A robust rock riffle response
Minnesota conservation group's efforts improve health of region's rivers
Sometimes going with the flow just isn’t an option.
It’s a bit of a simplified explanation, but it also captures the importance of the Sand Hill River rock riffle project in northwest Minnesota to soil and water conservation in the region.
The Sand Hill River is eroding at a less-than-desirable rate, and that’s why conservationists are installing rock riffles—short, fairly shallow lengths of stream over coarse stream beds that create turbulence and slow down the flow of a stream.
“These structures will reduce erosion, increase water quality and clarity, and provide habitat for aquatic life,” says Nicole Bernd, district manager of the West Polk Soil and Water Conservation District, a local organization that has been working to preserve the sustainability of the region for more than 50 years.
The West Polk SWCD’s project involves installing 18 rock riffles and two rock arch rapids to help prevent thousands of tons of sediment from being deposited downstream—not just in the Sand Hill River, but the Red River of the North, into which the Sand Hill flows.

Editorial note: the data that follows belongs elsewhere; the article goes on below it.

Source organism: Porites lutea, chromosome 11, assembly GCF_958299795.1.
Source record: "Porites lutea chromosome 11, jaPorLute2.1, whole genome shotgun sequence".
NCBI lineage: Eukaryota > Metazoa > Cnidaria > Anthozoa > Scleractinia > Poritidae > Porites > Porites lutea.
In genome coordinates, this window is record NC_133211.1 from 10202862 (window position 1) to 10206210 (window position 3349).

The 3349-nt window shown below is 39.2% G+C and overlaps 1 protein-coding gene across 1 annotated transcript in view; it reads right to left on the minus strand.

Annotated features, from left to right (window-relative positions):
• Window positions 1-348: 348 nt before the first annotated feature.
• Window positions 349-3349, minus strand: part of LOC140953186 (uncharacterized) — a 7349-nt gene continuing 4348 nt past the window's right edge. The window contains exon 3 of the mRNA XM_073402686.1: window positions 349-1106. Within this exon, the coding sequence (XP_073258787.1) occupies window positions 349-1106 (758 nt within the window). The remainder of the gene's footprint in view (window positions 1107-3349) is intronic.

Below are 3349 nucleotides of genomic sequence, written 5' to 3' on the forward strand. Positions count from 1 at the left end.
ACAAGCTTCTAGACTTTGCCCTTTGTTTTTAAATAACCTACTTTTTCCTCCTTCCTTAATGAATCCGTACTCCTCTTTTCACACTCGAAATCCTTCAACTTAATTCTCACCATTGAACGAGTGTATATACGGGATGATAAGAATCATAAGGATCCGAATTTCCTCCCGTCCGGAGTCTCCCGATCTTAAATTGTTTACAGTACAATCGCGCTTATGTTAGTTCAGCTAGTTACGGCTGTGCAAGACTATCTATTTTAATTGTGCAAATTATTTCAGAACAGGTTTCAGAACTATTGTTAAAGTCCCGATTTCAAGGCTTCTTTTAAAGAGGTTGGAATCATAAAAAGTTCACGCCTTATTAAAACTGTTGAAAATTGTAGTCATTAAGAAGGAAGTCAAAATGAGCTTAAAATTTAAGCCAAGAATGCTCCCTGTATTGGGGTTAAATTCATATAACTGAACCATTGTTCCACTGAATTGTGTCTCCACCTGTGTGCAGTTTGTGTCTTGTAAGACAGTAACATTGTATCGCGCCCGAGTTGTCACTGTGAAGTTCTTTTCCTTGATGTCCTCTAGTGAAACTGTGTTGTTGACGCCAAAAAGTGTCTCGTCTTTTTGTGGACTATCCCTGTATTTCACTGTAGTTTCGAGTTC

“This project will benefit the general public by reducing the amount of sediment in the Sand Hill River and improving the overall health of the river, as well as increasing recreational use for swimming and fishing,” says Bernd.
The West Polk SWCD’s rock riffle project is being supported by Enbridge as one of 12 initiatives selected during the first year of our three-year, $3-million Ecofootprint Grant Program. The Ecofootprint program directs funding dollars to help protect and restore the natural environment in communities in North Dakota, Minnesota and Wisconsin along the Sandpiper and Line 3 Replacement project routes.
“The Ecofootprint program promotes partnerships and collaborations that support environmental stewardship at a local level with far-reaching results,” says Cindy Finch, a Minnesota-based senior public affairs advisor with Enbridge.
Enbridge has provided a grant of $100,000 for the West Polk SWCD’s rock riffle project.
Some regional municipalities draw drinking water from the Red River of the North, notes Bernd, and this project will reduce the costs associated with treating that drinking water—as well as contributing to the water quality in Lake Winnipeg, thanks to a reduction in phosphorus and sediment coming from the Red River of the North.
“We recognize that preserving and restoring the natural environment strengthens our communities and creates lasting benefits,” says Finch. “This is a project that provides us with an opportunity to make a significant contribution to conservation efforts in the region.”